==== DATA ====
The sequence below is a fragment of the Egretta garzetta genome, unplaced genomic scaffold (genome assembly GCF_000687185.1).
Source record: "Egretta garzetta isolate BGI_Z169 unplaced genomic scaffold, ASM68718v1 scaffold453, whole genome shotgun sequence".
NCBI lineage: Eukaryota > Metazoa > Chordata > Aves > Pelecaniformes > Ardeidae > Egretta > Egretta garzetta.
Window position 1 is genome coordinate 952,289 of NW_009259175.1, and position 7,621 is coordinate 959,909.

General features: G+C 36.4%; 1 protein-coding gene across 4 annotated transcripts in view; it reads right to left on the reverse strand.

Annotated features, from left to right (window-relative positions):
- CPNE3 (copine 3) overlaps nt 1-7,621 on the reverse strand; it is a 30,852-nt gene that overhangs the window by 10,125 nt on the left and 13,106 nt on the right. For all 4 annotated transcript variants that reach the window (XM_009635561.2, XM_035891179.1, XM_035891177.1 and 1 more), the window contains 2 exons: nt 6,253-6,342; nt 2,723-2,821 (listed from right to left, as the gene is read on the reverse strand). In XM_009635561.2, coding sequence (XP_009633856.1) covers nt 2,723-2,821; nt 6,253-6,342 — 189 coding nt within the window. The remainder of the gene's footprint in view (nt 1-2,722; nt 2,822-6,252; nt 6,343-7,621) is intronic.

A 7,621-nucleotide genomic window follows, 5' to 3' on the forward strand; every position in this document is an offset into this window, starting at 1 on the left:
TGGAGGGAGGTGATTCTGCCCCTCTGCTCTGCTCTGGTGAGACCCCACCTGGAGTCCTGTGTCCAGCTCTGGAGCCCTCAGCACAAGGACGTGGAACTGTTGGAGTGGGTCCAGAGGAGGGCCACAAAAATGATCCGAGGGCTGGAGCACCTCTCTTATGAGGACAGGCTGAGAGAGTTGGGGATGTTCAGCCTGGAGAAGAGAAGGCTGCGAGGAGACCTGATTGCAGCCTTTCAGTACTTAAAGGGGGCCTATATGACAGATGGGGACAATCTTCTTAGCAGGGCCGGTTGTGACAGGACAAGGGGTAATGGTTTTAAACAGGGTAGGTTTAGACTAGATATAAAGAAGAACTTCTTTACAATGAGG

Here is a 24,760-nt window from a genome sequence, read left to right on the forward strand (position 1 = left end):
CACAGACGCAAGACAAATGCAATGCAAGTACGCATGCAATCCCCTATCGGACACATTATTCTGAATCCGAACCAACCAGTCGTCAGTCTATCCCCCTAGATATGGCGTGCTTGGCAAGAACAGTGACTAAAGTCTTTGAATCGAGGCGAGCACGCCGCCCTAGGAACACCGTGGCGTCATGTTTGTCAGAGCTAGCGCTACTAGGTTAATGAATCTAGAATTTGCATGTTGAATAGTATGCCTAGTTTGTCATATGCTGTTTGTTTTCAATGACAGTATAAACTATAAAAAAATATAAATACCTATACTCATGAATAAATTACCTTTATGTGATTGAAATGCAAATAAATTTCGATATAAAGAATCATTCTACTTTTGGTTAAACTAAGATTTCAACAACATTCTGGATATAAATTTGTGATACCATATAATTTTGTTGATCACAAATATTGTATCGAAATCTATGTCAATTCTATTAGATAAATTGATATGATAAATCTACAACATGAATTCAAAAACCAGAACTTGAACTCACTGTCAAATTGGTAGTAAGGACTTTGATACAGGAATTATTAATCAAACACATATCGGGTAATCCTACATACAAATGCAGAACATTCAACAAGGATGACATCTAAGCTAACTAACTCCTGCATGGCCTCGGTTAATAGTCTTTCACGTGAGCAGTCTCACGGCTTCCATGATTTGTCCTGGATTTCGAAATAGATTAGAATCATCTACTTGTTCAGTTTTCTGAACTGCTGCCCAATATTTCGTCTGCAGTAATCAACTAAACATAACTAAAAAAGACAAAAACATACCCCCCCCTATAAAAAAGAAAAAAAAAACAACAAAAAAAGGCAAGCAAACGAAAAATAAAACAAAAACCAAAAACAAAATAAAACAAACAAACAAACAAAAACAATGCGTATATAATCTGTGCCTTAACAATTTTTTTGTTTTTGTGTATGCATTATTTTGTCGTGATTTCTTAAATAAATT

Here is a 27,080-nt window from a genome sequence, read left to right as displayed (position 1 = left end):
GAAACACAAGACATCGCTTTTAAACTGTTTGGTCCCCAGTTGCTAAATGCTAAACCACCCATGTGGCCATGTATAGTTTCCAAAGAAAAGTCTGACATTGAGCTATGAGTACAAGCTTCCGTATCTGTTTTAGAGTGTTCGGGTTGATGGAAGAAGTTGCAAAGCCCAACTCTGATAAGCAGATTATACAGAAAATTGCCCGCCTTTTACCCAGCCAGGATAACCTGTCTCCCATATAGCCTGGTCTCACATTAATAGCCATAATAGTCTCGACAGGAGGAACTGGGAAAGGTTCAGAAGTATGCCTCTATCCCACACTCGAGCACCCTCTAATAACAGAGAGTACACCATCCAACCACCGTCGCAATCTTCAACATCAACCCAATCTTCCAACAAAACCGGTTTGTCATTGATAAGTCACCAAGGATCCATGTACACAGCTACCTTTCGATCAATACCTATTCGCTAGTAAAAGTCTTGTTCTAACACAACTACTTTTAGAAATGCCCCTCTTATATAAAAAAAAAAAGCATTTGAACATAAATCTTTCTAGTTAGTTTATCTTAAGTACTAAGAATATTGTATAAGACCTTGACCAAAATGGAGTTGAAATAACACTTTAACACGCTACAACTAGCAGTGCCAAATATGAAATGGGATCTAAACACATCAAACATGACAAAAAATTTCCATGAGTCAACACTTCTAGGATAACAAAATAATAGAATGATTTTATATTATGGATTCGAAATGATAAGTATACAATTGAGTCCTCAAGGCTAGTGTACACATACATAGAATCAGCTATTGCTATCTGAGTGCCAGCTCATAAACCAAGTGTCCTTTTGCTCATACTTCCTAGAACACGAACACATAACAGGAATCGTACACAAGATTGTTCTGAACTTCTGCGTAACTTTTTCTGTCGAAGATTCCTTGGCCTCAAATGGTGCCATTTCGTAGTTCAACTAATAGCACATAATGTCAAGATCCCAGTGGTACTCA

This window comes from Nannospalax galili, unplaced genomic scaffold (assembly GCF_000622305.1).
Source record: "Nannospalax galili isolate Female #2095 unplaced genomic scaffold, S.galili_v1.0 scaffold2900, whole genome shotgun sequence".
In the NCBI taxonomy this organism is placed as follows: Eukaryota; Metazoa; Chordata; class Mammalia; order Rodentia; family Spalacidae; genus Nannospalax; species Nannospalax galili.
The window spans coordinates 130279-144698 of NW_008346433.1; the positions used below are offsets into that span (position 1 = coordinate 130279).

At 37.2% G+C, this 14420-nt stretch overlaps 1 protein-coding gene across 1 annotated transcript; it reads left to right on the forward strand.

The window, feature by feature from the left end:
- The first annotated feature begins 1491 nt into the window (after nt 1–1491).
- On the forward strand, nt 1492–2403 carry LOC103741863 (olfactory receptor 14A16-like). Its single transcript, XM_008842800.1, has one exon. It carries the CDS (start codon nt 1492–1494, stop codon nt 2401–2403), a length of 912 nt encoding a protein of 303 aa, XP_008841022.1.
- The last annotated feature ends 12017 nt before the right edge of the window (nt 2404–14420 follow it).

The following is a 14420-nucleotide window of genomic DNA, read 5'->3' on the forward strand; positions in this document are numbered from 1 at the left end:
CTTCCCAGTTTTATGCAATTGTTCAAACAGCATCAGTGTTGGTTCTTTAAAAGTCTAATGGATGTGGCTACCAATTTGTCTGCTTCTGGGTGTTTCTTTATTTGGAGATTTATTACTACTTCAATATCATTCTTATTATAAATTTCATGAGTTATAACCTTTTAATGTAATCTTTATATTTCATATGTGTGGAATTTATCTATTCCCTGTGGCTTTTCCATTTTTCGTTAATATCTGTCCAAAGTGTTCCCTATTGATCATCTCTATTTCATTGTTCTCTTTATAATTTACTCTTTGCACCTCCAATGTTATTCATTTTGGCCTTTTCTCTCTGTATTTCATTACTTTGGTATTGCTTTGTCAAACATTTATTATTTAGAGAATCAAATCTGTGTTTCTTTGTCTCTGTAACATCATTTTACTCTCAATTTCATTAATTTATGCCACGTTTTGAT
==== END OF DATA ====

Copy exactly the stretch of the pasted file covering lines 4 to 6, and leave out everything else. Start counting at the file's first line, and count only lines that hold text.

Window position 1 is genome coordinate 952,289 of NW_009259175.1, and position 7,621 is coordinate 959,909.

General features: G+C 36.4%; 1 protein-coding gene across 4 annotated transcripts in view; it reads right to left on the reverse strand.

Annotated features, from left to right (window-relative positions):